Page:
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BW Businessworld

Forced To Back Down

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The centre had proposed a slew of amendments to the Right to Information (RTI) Act aimed at restricting disclosure of file notings to only social and development issues. If these had gone through, a significant area of government decision-making would have been become out of bounds. 
However, an outcry by civil society, notably National Advisory Council member Aruna Roy, led the government to do a rethink. UPA chairperson, Sonia Gandhi, too put her weight behind withdrawing the controversial amendments.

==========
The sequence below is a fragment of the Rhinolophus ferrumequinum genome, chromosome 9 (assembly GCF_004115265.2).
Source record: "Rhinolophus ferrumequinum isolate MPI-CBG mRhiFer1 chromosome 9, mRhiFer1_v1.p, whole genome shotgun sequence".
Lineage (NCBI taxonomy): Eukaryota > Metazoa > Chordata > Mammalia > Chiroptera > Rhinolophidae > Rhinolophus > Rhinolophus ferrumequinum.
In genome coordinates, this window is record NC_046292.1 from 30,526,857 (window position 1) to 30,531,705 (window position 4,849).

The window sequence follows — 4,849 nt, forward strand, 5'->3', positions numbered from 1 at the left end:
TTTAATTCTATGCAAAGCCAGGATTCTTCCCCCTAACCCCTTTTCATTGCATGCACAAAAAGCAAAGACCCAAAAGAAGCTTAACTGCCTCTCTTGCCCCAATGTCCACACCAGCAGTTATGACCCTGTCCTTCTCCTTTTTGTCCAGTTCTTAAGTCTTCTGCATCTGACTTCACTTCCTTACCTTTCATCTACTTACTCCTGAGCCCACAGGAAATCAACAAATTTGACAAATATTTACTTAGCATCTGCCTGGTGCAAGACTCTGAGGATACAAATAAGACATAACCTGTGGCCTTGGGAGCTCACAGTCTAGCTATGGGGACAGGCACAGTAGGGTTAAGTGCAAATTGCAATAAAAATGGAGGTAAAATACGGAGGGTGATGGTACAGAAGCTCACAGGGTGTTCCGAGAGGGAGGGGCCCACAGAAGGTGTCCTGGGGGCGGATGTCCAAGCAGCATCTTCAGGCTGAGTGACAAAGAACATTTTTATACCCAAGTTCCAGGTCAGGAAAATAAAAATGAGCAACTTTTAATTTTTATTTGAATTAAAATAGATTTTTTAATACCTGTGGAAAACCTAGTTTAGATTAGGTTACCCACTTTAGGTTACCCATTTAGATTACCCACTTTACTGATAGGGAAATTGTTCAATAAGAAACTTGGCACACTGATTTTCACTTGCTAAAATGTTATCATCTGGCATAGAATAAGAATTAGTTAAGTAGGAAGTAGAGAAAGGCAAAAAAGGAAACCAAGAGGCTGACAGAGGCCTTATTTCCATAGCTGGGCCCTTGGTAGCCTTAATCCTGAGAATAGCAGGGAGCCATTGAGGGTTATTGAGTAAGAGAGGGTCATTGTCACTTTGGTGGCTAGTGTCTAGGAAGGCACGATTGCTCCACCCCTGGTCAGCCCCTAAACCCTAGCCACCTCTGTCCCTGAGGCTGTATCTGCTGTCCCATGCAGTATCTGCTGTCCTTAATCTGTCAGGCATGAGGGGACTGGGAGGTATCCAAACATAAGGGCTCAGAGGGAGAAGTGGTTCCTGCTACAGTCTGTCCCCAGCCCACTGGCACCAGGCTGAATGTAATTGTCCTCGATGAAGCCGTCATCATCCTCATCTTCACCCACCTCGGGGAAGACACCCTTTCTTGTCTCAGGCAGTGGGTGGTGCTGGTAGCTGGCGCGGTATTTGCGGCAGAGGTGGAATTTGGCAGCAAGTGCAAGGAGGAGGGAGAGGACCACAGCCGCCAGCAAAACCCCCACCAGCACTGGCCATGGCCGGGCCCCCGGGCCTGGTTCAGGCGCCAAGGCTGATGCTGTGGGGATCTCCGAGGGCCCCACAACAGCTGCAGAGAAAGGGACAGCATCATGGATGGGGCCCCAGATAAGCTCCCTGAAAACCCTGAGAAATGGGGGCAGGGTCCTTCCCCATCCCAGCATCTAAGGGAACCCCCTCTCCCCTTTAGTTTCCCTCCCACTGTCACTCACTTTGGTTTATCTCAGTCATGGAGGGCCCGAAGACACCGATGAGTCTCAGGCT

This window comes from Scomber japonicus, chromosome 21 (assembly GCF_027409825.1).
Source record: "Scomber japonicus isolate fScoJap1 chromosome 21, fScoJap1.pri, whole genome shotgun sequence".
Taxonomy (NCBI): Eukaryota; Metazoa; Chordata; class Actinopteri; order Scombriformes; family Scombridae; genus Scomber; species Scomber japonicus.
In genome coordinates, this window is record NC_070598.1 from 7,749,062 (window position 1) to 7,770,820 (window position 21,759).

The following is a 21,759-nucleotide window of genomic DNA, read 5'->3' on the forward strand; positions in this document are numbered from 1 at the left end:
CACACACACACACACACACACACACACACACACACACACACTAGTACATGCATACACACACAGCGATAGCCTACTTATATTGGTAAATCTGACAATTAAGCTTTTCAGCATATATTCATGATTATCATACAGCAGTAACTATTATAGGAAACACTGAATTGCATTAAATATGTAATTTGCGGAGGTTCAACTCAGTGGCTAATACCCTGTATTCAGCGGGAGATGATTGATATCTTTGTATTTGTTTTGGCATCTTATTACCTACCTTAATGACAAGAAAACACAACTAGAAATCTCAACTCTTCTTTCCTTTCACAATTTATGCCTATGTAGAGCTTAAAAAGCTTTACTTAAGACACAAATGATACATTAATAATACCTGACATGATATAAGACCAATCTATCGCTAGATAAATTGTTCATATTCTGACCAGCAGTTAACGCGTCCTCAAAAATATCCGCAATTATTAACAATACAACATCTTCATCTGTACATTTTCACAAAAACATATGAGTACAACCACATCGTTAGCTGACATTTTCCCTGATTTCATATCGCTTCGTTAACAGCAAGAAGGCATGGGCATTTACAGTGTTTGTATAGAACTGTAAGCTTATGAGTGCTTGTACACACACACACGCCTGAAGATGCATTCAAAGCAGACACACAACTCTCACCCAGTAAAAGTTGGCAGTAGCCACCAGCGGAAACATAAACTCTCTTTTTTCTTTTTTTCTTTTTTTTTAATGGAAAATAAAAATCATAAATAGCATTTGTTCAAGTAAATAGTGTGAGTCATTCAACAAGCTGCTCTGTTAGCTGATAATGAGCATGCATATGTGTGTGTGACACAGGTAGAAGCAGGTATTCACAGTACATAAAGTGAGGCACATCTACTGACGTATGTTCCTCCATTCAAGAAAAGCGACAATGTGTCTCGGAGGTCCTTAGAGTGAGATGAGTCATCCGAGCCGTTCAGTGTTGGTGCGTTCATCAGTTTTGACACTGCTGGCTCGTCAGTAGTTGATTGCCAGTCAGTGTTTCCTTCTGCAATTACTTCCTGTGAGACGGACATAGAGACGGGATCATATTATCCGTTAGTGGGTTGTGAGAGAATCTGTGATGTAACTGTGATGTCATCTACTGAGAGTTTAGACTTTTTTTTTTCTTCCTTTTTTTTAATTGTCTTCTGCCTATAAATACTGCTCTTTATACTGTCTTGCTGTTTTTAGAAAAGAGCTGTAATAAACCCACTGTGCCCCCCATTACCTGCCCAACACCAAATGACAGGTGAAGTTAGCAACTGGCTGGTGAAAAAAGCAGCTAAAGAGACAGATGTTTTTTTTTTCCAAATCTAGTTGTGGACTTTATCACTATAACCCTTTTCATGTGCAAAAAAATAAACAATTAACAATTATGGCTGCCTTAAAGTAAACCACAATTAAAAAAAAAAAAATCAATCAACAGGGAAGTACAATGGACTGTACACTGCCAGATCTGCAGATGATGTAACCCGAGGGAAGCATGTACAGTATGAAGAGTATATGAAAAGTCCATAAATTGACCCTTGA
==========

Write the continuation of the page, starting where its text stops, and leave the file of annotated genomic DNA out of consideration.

The RTI Act has proved to be an important tool for opening up the corridors of power to public
scrutiny. With scams being the flavour of the season, and with a sizeable number of politicians and businessmen cooling their heels in the country’s jails, it is understandable that those in power want to roll back the wheels of history and make decision-making as opaque as it used to be. But democratic institutions have progressed when they were not looking. And it is difficult to put the genie of public accountability back in the bottle now.

Strictly Business
The Royal Bank of Scotland, which is being investigated by the US and the UK authorities over its involvement in an interest rate rigging scandal, in a statement on Friday indicated that it might “incur financial penalties” to “settle some of these investigations”.
(This story was published in Businessworld Issue Dated 12-11-2012)